Drying Hot Peppers

DIY dried hot peppers

Drying Hot Peppers

This DIY dried hot peppers post is a must-read for any lover of hot foods and peppers! The first time I was introduced to these peppers, I was pregnant with my first child. I normally like hot and spicy food, but while I was pregnant, my tolerance sky rocketed and I was eating these like chips! At first, the ladies that prepared them, warned me that they were hot and might upset my stomach. But then once they realized how much I loved them, actually craved them, they always made sure to save me some because as superstition goes, you don’t deny a craving when you’re pregnant or your child will have a birthmark that somehow resembles the food that you are craving!!

Most people do not associate hot and spicy with Italian food but truth be told, Italians love their hot peppers. In the very southern parts of Italy, where my family is from, you will see peppers adorning balconies more so than flowers!  They are enjoyed on a daily basis either fresh, dried or in oil.

This particular way of preserving them came to us from Nonna Anna who is from the central part of Italy. Sweet peppers such as red sheppard, work just as well. 

dehydrated peppers fried in olive oil

Once dried, these peppers store really well so you’ll want to make sure you have enough for the entire winter! They are amazing all on their own or as an accompaniment to add both heat and flavour to pasta dishes, meats, and sandwiches. One of my favourite treats is frying an egg in the leftover oil the next morning, delicious and gets you going!

We have been told that the best peppers to do this with are the Portuguese hot pepper which is a very long and narrow pepper about an inch in diameter at the stem and sometimes reaching 12 inches in length. If you have your own preferred hot pepper you can definitely use them as well. You want to wait until they are completely red in colour but still firm like the one on the far right in the picture below, which in southern Ontario, Canada, is in late August to Early October.


There are a few options when it comes to drying them. One is to use a food dehydrator. Follow the manufacturer’s recommendations as far as temperature and amount of drying time. You will want to check them periodically to rotate and remove any that are done. They should be dry enough so that when you gently shake them, they ‘sound’ dry or make a clinking sound. Don’t let them dry out too much though. Another method is to use an oven that is capable of temperatures as low as 120 – 135 degrees F. And finally, the more traditional method of drying peppers is to string them together like a necklace by sewing kitchen twine through the stems.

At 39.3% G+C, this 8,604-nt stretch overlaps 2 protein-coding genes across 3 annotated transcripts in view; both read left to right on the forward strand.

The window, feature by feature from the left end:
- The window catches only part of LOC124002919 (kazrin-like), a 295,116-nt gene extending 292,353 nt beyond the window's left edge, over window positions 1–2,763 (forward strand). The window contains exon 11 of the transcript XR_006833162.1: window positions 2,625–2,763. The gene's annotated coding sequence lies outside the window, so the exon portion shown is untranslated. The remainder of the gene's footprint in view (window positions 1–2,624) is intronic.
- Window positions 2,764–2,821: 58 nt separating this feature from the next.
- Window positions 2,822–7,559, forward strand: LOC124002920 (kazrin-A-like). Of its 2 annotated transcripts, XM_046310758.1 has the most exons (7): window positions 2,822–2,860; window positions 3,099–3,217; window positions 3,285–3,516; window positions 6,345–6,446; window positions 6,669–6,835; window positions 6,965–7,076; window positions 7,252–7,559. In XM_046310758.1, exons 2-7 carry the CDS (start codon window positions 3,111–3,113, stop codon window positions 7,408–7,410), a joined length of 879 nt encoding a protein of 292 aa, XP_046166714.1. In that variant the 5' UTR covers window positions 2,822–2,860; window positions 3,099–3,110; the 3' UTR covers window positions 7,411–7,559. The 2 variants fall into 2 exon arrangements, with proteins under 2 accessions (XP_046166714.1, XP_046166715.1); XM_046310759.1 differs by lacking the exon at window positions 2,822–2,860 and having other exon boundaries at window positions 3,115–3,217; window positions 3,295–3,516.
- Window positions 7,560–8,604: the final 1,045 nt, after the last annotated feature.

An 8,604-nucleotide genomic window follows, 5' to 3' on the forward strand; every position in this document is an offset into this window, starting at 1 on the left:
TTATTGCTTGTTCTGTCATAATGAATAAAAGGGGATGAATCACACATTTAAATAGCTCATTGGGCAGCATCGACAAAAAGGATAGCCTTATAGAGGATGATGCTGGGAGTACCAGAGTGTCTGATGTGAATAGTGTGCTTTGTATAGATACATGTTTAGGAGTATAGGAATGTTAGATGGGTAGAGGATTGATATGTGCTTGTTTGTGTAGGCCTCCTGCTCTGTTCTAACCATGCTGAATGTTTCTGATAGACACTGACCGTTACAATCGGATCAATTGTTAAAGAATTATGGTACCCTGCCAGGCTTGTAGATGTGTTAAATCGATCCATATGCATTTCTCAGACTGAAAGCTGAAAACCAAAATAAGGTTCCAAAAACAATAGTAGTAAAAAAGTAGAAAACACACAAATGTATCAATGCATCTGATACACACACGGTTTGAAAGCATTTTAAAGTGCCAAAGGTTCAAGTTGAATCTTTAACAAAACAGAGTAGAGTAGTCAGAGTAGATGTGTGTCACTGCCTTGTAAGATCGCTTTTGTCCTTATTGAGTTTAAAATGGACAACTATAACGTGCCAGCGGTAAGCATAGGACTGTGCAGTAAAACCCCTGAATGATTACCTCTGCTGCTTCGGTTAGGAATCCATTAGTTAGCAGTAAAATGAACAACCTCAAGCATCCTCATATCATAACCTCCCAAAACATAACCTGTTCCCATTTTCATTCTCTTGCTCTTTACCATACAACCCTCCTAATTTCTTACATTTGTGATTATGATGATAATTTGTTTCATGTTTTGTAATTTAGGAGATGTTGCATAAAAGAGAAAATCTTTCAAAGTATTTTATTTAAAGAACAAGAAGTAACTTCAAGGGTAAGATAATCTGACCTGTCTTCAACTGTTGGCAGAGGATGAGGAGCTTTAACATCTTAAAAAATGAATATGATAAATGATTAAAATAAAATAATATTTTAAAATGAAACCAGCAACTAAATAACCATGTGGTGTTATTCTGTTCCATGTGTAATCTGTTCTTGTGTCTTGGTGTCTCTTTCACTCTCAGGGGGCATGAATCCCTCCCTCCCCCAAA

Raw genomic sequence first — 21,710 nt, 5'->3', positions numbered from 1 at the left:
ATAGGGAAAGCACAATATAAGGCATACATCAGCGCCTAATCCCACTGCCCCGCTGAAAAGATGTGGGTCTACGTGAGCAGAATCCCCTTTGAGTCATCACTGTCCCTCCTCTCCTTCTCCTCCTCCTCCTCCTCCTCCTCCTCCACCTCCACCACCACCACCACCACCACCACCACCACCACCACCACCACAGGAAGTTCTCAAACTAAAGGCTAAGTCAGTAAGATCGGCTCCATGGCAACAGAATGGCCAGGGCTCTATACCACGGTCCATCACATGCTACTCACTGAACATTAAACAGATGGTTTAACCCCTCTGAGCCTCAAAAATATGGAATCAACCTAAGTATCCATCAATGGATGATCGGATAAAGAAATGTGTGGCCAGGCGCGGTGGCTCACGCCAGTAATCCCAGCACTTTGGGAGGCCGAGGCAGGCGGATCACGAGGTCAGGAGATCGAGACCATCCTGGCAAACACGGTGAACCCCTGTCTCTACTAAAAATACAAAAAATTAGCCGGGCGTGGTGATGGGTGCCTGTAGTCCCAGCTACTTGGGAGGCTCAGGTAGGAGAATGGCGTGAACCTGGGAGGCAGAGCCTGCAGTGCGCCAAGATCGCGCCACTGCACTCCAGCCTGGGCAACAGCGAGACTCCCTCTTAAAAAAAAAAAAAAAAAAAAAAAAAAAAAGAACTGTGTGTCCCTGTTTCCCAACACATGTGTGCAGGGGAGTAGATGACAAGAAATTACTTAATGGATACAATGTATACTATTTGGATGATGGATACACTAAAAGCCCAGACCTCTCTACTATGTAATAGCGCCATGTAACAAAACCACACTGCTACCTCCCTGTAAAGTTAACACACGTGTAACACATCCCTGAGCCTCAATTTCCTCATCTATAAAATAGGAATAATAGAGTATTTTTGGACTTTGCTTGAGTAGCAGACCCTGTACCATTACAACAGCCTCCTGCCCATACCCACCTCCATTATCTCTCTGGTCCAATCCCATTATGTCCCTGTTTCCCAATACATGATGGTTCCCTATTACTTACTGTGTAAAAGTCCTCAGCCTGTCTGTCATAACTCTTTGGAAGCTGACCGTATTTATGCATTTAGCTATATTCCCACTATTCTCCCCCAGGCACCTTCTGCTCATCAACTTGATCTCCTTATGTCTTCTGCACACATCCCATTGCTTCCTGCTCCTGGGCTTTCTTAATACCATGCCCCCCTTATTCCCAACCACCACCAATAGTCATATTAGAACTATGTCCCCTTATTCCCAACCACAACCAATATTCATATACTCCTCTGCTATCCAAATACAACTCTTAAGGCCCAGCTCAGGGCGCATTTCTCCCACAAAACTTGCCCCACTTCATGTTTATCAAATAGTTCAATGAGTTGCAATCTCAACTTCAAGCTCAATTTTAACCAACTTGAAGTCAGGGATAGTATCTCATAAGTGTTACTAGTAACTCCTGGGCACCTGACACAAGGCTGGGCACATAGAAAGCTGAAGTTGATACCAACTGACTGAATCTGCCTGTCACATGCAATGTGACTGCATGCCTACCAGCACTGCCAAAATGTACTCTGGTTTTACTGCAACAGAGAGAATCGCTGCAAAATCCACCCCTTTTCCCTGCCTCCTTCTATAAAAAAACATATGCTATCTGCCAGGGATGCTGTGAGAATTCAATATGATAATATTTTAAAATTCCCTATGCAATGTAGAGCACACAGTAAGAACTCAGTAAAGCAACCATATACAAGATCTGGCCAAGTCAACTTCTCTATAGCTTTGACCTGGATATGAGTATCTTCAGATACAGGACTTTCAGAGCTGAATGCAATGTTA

This method is only consistent and advisable in hot and dry climates. For our purposes, we are using the dehydrator and oven methods.

Using a Dehydrator:

Start by washing your peppers thoroughly and drying them completely. Prepare your racks. Cut the peppers into 1/2 – 3/4 inch rings and place on your racks. Be sure not to overcrowd them to allow for good airflow. Turn on the dehydrator and follow the manufacturer’s recommendation for drying time and temperature. You will need to check them periodically for doneness. Smaller rings will dry out quicker and you can remove those ones. This process can take about 8-12 hours depending on your dehydrator. Once they are done, place them in food-safe airtight containers or bags and store in the freezer.

using a dehydrator to preserve vegetables


Using an Oven:

Preheat your oven to 120 – 130 degrees F. Thoroughly wash and dry your peppers. Cut the peppers into 1/2-3/4 inch rings and place on a baking sheet. Put the baking sheet in the oven and check often to see which are done. You will want to flip the peppers over throughout the drying time. If you do not have a convection oven, leave the oven door open slightly. If the temperature reaches higher than 140 degrees F, you run the risk of slowly cooking them rather than drying them.